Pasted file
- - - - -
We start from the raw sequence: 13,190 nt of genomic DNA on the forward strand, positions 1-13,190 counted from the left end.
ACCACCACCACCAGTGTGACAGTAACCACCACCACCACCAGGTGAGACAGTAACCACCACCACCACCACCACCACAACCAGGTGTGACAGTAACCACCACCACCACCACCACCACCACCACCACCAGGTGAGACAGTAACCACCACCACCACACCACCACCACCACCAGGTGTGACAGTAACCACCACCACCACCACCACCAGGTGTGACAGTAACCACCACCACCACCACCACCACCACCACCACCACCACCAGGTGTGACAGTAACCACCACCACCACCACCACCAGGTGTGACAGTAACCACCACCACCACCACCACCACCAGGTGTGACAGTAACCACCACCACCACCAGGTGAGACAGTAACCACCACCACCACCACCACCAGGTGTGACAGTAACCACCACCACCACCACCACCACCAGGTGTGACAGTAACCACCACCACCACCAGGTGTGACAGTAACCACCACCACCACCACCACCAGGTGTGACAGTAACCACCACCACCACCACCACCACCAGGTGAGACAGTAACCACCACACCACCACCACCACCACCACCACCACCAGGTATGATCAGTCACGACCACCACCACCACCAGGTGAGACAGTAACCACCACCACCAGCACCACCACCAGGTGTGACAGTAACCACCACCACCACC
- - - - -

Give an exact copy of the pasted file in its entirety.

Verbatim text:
We start from the raw sequence: 13,190 nt of genomic DNA on the forward strand, positions 1-13,190 counted from the left end.
ACCACCACCACCAGTGTGACAGTAACCACCACCACCACCAGGTGAGACAGTAACCACCACCACCACCACCACCACAACCAGGTGTGACAGTAACCACCACCACCACCACCACCACCACCACCACCAGGTGAGACAGTAACCACCACCACCACACCACCACCACCACCAGGTGTGACAGTAACCACCACCACCACCACCACCAGGTGTGACAGTAACCACCACCACCACCACCACCACCACCACCACCACCACCAGGTGTGACAGTAACCACCACCACCACCACCACCAGGTGTGACAGTAACCACCACCACCACCACCACCACCAGGTGTGACAGTAACCACCACCACCACCAGGTGAGACAGTAACCACCACCACCACCACCACCAGGTGTGACAGTAACCACCACCACCACCACCACCACCAGGTGTGACAGTAACCACCACCACCACCAGGTGTGACAGTAACCACCACCACCACCACCACCAGGTGTGACAGTAACCACCACCACCACCACCACCACCAGGTGAGACAGTAACCACCACACCACCACCACCACCACCACCACCACCAGGTATGATCAGTCACGACCACCACCACCACCAGGTGAGACAGTAACCACCACCACCAGCACCACCACCAGGTGTGACAGTAACCACCACCACCACC